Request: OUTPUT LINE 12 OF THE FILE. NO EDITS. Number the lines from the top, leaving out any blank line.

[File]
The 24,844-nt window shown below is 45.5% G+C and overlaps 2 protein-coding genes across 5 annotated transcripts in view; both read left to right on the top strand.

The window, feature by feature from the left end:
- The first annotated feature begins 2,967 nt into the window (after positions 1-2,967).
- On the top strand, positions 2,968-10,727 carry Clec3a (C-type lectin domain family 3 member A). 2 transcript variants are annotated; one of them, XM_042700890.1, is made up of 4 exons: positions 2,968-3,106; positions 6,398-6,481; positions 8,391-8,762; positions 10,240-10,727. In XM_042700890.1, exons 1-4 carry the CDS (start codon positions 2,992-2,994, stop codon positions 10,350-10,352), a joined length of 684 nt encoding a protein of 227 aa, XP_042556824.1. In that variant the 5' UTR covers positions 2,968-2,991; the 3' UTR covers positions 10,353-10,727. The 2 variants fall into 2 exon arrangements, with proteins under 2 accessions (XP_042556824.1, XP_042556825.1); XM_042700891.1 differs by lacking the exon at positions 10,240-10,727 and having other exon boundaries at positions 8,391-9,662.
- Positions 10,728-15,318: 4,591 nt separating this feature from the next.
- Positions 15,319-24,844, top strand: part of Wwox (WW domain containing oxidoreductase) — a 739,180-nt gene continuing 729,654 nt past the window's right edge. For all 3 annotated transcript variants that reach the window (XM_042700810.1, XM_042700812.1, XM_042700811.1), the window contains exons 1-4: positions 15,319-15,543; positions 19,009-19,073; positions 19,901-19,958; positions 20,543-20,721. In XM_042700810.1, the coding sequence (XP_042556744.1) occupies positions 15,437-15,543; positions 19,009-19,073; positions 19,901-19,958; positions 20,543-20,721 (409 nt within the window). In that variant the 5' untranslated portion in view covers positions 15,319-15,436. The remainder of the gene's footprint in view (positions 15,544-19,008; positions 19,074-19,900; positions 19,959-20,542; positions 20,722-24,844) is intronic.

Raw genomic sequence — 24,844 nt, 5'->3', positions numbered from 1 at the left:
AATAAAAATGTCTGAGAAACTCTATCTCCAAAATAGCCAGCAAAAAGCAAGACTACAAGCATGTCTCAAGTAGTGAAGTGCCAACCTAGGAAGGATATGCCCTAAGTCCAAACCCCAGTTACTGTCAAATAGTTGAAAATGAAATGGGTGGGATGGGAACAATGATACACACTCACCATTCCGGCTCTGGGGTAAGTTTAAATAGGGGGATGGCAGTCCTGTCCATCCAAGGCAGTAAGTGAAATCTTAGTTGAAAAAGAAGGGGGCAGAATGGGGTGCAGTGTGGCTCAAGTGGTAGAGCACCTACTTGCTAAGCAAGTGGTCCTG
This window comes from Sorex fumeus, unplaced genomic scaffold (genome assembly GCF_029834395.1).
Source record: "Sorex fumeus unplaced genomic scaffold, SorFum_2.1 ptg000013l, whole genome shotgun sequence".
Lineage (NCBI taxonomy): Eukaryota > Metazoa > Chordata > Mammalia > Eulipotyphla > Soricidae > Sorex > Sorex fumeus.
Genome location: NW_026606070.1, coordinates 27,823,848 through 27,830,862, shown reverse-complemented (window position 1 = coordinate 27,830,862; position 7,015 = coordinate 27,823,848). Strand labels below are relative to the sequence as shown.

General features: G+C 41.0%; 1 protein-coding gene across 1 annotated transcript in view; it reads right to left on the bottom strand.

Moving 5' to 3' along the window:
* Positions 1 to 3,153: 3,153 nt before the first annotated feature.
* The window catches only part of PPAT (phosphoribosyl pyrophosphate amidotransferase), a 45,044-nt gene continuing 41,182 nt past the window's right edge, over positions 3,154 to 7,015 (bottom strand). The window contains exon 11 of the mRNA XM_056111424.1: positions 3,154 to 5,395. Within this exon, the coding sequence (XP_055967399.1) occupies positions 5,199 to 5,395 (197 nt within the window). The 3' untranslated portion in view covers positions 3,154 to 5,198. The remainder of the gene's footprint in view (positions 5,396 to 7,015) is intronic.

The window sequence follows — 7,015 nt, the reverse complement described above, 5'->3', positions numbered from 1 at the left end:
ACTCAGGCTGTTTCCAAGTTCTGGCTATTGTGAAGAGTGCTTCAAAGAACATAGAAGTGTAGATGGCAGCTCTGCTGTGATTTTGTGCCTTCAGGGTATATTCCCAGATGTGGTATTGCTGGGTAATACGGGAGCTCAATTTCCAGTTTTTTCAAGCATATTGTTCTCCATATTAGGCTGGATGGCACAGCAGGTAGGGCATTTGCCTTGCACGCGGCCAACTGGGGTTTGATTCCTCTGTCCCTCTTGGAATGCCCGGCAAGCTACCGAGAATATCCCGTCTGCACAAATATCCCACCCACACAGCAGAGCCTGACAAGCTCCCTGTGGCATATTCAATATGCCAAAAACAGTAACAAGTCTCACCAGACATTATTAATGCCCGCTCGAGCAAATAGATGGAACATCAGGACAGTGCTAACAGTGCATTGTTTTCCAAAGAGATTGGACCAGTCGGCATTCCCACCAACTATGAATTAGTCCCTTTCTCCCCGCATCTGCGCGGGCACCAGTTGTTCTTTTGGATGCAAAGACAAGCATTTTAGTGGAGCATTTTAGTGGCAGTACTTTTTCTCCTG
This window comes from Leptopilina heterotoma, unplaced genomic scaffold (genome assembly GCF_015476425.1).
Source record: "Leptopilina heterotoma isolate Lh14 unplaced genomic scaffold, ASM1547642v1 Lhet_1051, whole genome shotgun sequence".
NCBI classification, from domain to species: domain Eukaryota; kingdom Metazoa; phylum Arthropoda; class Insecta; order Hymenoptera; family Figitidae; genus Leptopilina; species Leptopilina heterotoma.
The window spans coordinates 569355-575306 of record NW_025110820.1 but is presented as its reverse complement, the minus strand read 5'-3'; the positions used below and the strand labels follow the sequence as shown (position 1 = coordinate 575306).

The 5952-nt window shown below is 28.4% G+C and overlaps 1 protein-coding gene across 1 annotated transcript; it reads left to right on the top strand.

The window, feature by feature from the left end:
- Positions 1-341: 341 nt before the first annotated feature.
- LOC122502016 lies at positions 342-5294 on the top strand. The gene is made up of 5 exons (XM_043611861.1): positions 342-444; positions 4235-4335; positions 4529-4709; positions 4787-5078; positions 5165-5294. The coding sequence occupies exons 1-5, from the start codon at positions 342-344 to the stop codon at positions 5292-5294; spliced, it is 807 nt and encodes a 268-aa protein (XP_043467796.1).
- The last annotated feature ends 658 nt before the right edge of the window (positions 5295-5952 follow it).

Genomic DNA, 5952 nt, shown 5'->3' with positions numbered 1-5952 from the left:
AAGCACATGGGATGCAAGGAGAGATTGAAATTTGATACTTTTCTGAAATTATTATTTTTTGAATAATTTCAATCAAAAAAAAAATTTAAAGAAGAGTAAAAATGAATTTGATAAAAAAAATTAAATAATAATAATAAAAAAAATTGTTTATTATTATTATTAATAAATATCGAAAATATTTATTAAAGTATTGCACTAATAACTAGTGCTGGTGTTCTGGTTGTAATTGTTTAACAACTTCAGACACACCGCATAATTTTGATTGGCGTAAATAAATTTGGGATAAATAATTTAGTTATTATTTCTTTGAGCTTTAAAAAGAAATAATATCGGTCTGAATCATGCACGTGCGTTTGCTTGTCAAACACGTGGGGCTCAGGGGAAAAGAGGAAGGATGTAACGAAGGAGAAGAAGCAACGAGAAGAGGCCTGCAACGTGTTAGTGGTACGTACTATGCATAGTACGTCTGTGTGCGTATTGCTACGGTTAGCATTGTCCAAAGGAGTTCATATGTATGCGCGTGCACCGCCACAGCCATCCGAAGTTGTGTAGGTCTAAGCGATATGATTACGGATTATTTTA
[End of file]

Genome location: NW_026606070.1, coordinates 27,823,848 through 27,830,862, shown reverse-complemented (window position 1 = coordinate 27,830,862; position 7,015 = coordinate 27,823,848). Strand labels below are relative to the sequence as shown.